Why isn't Damien Cox getting the Jerod Morris treatment for his Jose Bautista comments?

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Last year a blogger named Jerod Morris made headlines for writing an article suggesting that Raul Ibanez’s career-best production at age 37 “raised questions” about whether he was using steroids.
Not only did Ibanez respond very angrily and publicly to the article, ESPN had Morris as a guest on Outside the Lines, where he was confronted by Ken Rosenthal of FOXSports.com and John Gonzalez of the Philadelphia Inquirer. And his comments became fodder for columnists, radio hosts, and talking heads around the country.
I’m not here to argue about whether or not Morris deserved that treatment, but rather to ask why Damien Cox of the Toronto Star hasn’t been similarly ripped to shreds for his column yesterday suggesting that Jose Bautista’s out of nowhere, 40-homer (and counting) breakout season means “you’ve got to at least ask the question” of whether he’s using steroids.
I’d encourage everyone to read Morris’ article from last year and Cox’s article from yesterday, and then judge for themselves just how similar they are. I tend to think they’re pretty damn close, which is why it seems so strange to me that Cox isn’t receiving anywhere close to the same treatment that Morris did.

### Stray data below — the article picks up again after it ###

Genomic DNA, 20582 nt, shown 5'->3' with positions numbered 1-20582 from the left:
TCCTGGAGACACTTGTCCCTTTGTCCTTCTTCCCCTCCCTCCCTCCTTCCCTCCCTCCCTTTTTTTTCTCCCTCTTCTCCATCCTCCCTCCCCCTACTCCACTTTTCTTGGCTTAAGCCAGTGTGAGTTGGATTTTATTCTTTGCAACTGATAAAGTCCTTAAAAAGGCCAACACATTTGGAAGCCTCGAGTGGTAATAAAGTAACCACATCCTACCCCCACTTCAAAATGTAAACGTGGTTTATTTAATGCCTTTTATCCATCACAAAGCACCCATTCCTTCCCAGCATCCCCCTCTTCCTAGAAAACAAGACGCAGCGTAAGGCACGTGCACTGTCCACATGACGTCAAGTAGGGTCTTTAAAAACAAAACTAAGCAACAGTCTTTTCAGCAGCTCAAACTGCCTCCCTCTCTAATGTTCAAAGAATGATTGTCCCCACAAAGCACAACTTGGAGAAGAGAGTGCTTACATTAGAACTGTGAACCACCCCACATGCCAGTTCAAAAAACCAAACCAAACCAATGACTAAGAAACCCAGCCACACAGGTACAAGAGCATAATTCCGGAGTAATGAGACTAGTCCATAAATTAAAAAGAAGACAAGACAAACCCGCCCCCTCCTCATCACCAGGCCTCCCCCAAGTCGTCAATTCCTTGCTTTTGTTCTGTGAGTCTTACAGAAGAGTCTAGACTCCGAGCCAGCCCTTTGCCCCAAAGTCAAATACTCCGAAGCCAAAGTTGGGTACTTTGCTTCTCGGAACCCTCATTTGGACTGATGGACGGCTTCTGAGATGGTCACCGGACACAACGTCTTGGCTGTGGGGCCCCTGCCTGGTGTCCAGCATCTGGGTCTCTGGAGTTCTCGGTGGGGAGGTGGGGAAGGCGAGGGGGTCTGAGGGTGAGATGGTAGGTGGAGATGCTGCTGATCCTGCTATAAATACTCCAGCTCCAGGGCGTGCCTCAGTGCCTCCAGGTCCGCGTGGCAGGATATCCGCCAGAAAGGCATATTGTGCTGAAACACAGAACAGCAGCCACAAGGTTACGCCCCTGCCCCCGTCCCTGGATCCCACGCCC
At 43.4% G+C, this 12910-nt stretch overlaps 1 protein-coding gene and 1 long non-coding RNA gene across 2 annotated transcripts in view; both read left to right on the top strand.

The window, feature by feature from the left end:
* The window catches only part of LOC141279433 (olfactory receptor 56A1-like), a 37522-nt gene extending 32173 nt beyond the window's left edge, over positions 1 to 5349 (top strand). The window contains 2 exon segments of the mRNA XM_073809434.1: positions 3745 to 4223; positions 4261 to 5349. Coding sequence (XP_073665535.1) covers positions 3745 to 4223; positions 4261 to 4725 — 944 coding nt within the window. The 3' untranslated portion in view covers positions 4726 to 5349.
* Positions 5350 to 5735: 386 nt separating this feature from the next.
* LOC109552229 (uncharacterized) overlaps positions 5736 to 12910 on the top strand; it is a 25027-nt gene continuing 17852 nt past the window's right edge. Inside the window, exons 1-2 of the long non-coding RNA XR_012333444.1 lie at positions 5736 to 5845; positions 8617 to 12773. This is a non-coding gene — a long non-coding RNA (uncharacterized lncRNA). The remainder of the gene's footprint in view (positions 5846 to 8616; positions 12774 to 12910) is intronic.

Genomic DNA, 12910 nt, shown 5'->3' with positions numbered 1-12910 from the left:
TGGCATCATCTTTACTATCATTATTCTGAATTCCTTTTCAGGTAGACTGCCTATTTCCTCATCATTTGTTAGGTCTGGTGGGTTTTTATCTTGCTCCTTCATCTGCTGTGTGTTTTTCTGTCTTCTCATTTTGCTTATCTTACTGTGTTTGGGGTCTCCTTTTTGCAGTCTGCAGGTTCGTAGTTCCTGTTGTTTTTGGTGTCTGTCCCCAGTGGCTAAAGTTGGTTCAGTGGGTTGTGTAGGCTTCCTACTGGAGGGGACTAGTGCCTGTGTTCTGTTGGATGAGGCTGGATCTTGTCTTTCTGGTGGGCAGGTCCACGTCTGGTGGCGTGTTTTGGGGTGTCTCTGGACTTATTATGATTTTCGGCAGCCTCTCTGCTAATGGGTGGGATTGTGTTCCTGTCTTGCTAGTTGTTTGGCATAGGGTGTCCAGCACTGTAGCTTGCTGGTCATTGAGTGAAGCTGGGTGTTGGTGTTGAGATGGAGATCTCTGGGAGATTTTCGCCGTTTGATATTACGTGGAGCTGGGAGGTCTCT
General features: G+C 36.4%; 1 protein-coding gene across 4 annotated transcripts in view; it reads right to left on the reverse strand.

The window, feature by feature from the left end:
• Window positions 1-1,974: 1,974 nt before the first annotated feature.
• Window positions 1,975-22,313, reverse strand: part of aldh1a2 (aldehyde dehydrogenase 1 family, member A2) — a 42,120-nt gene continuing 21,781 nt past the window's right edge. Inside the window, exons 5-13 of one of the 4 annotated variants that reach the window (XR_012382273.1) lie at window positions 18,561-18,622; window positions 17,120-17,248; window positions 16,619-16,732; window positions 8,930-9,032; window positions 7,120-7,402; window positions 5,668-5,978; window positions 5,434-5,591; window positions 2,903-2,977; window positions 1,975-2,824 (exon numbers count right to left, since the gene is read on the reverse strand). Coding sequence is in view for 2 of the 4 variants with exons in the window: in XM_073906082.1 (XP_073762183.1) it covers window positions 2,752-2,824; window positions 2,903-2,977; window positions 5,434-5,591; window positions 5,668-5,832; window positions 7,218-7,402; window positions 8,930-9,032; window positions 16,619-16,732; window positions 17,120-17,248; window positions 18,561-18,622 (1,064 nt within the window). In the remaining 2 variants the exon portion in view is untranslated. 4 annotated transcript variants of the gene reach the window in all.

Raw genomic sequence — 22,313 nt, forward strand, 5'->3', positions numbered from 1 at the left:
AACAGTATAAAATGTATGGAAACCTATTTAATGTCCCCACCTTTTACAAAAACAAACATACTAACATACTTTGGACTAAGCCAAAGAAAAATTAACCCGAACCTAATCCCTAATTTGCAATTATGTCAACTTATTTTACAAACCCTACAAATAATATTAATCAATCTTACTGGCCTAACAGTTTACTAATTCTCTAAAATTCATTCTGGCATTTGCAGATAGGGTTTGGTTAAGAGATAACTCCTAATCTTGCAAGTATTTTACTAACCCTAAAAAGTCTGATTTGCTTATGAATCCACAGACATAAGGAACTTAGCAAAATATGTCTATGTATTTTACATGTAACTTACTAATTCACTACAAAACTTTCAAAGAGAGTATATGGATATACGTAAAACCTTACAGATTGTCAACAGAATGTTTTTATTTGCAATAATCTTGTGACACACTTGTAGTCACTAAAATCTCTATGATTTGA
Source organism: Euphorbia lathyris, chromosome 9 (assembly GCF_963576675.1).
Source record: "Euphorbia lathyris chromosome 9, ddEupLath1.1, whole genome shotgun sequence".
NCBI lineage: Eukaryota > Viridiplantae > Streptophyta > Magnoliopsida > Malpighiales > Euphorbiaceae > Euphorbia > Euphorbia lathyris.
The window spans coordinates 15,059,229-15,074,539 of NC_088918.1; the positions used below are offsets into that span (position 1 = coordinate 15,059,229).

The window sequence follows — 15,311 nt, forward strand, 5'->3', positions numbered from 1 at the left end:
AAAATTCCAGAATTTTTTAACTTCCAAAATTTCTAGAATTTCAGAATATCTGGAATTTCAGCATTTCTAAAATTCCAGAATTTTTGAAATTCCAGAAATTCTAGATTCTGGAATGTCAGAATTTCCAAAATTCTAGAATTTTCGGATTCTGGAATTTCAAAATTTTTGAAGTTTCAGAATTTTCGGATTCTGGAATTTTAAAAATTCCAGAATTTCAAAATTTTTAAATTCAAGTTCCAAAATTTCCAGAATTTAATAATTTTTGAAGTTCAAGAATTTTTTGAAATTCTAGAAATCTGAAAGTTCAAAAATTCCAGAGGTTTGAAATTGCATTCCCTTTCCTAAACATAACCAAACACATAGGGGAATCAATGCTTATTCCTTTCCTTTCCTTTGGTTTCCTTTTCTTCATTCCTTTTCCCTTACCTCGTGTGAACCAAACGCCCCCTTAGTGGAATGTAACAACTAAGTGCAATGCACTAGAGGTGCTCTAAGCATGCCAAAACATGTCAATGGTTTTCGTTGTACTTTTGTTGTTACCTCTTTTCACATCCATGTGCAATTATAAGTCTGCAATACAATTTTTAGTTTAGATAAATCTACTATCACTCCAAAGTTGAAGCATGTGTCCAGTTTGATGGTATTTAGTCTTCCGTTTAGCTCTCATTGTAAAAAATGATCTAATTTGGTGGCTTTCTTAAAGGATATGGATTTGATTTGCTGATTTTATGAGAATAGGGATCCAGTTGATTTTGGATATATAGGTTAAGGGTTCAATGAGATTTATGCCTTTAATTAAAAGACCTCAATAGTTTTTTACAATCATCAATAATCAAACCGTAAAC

Is it because mainstream media members aren’t nearly as eager to pick on one of their own? Is it because Morris was mostly just a way for people to launch a larger-scale attack on bloggers and blogging as a whole? Is it because the Phillies and Philadelphia simply get more coverage in the baseball world than the Blue Jays and Toronto? Or is there something else at play?

Astros extend winning streak to 11 games

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The Astros rallied late to keep their winning streak alive, extending it to 11 games with a 7-4 victory over the Royals on Sunday afternoon. The club is now 48-25, leading the Mariners by a full game in the AL West.

The Royals took a 4-2 lead after three innings, but Brian McCann knocked in a run with a single in the top of the fourth to cut the deficit to one run. Carlos Correa hit a game-tying solo home run in the eighth. The Astros kept their foot on the gas, scoring two more runs on RBI singles from Evan Gattis and Marwin Gonzalez in the top of the eighth and another in the top of the ninth on Correa’s sacrifice fly.

Starter Lance McCullers allowed four runs (two earned) on six hits and two walks with nine strikeouts over six innings. Tony Sipp worked a scoreless seventh. Ken Giles did the same in the eighth. Hector Rondon finished off the win in the ninth, working around a one-out walk with a game-ending double play.

After winning all 10 games on their road trip against the Rangers, Athletics, and Royals, the Astros will head home for a nine-game homestand against the Rays, Royals, and Blue Jays. Each club is below .500.